Financial Resource Center

Education


Talking to Your Kids about Paying for College

by Joel Chrisler / August 2nd, 2018


As students near the midpoint of high school, so begins their college search. This is also the time for parents to begin talking to their child about how the family will pay for college.

The Parent’s Role

If possible, it’s best to start the discussion with your child when they are in their first years of high school. Ask your child about their interests and goals. Do they want to go to a technical college or a university? Maybe they haven’t given it serious thought, but it’s still a great time to get the conversation started. It may also encourage them to be more proactive. From there, you can begin to share your thoughts on financing. When it’s time to fill out the FAFSA, make it something you do together. This allows you to share your current financial situation with your child.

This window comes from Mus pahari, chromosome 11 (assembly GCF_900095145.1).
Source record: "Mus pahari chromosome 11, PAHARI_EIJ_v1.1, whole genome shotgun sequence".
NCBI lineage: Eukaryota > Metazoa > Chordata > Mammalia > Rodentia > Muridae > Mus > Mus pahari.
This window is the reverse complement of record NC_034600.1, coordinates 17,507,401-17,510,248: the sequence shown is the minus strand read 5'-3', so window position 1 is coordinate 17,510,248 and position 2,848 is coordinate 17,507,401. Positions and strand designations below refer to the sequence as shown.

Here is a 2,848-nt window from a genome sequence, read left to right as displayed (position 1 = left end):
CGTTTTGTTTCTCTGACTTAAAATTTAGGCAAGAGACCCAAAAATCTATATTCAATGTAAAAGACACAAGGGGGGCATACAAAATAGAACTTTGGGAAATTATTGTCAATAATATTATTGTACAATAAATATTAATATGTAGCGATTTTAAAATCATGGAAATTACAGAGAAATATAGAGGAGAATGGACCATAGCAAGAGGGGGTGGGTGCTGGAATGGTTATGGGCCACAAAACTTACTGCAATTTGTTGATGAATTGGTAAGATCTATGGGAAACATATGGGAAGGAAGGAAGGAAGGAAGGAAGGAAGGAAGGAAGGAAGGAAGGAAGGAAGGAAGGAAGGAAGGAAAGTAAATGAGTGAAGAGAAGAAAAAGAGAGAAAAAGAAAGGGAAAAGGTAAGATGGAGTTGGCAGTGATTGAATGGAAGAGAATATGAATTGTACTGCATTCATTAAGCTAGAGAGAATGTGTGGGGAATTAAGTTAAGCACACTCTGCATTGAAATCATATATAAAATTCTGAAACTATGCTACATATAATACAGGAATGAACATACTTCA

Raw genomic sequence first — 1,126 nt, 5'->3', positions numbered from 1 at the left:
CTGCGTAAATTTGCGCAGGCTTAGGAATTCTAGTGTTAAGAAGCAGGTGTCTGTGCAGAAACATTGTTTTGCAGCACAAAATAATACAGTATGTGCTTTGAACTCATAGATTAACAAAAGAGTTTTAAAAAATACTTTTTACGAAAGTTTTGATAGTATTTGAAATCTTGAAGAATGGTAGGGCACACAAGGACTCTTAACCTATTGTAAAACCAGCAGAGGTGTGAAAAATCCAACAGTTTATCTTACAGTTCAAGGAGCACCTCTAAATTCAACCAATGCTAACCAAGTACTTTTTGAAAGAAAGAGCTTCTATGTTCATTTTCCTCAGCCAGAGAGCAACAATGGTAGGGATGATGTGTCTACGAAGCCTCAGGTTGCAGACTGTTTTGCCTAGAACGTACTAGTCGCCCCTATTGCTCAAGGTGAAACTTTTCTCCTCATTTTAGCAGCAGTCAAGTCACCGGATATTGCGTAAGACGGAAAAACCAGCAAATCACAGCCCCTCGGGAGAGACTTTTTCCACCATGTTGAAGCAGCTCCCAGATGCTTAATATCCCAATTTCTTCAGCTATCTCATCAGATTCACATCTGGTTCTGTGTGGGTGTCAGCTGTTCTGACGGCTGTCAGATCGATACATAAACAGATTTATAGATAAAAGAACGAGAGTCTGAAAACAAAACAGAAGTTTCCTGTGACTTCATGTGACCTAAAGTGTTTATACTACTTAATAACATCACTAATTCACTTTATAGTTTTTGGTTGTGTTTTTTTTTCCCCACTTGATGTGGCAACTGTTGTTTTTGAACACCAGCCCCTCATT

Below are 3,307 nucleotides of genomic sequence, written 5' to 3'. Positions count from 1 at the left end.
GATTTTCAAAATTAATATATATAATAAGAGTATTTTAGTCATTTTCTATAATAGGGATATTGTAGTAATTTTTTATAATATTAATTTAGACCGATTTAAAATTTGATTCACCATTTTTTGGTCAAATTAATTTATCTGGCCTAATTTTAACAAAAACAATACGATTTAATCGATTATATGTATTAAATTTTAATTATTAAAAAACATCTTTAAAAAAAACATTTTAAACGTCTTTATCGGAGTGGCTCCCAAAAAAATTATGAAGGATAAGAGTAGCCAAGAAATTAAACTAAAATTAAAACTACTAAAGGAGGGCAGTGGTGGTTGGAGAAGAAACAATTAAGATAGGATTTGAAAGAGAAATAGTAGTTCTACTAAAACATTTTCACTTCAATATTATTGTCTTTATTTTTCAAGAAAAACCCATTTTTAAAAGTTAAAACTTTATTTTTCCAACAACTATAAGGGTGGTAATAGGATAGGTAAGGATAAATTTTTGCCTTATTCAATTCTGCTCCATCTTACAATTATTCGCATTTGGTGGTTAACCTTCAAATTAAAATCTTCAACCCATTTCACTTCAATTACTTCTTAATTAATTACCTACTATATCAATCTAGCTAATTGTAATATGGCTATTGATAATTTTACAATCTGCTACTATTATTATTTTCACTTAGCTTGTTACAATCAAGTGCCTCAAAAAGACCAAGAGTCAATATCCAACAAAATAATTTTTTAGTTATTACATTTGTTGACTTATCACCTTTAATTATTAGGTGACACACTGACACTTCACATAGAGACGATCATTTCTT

It’s crucial to be brutally honest about what your role will be. Do you have a 529 Savings Plan? A college fund? Or maybe nothing saved at all? Whatever the situation, it is best to be upfront and honest. If your child asks why you can’t contribute more, be prepared to share with them the reality of your situation. It may be uncomfortable, but the more truthful you can be, the better your child will understand. They may be more agreeable about taking a part-time job while they’re in high school knowing the job will help fund their college education.

The Child’s Role

There are times when you’ll need to take the lead. Parents may be uncomfortable because they can’t contribute much, if anything. As a student, how do you begin the conversation? Next Gen Personal Finance, an organization that provides outstanding personal finance information for teachers, has activities that can help kids break the ice with their parents. There’s a great activity that provides students with some pre-discussion strategies, such as when to introduce the conversation and how to discuss several of the important issues. It then follows up with a reflection activity to help students set a plan in place.

This process doesn’t have to be feared or avoided. Being honest and approaching it together will be one of the most important things you can do as a family.

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